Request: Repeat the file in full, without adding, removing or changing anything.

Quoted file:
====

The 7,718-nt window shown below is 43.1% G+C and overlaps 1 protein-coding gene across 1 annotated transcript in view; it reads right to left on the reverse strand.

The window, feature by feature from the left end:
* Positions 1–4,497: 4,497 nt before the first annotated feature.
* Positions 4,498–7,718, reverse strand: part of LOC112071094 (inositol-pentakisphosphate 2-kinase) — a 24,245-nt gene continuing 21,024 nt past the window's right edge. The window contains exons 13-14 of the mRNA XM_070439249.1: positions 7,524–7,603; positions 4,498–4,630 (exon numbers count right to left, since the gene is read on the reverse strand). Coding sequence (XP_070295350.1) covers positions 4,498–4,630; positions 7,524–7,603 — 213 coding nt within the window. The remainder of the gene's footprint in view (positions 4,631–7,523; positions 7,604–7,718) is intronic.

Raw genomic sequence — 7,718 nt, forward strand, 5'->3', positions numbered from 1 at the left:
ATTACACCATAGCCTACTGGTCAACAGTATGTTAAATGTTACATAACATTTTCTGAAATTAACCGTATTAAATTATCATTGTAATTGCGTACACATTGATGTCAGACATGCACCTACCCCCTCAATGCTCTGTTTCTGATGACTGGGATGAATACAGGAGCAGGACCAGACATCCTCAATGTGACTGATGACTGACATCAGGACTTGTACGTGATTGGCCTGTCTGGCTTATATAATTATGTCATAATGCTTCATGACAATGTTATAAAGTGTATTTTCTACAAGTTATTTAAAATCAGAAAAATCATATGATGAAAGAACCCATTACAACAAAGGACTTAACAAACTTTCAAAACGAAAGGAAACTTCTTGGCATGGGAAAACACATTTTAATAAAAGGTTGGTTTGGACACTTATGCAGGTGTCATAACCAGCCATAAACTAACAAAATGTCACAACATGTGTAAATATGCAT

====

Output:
The 7,718-nt window shown below is 43.1% G+C and overlaps 1 protein-coding gene across 1 annotated transcript in view; it reads right to left on the reverse strand.

The window, feature by feature from the left end:
* Positions 1–4,497: 4,497 nt before the first annotated feature.
* Positions 4,498–7,718, reverse strand: part of LOC112071094 (inositol-pentakisphosphate 2-kinase) — a 24,245-nt gene continuing 21,024 nt past the window's right edge. The window contains exons 13-14 of the mRNA XM_070439249.1: positions 7,524–7,603; positions 4,498–4,630 (exon numbers count right to left, since the gene is read on the reverse strand). Coding sequence (XP_070295350.1) covers positions 4,498–4,630; positions 7,524–7,603 — 213 coding nt within the window. The remainder of the gene's footprint in view (positions 4,631–7,523; positions 7,604–7,718) is intronic.

Raw genomic sequence — 7,718 nt, forward strand, 5'->3', positions numbered from 1 at the left:
ATTACACCATAGCCTACTGGTCAACAGTATGTTAAATGTTACATAACATTTTCTGAAATTAACCGTATTAAATTATCATTGTAATTGCGTACACATTGATGTCAGACATGCACCTACCCCCTCAATGCTCTGTTTCTGATGACTGGGATGAATACAGGAGCAGGACCAGACATCCTCAATGTGACTGATGACTGACATCAGGACTTGTACGTGATTGGCCTGTCTGGCTTATATAATTATGTCATAATGCTTCATGACAATGTTATAAAGTGTATTTTCTACAAGTTATTTAAAATCAGAAAAATCATATGATGAAAGAACCCATTACAACAAAGGACTTAACAAACTTTCAAAACGAAAGGAAACTTCTTGGCATGGGAAAACACATTTTAATAAAAGGTTGGTTTGGACACTTATGCAGGTGTCATAACCAGCCATAAACTAACAAAATGTCACAACATGTGTAAATATGCAT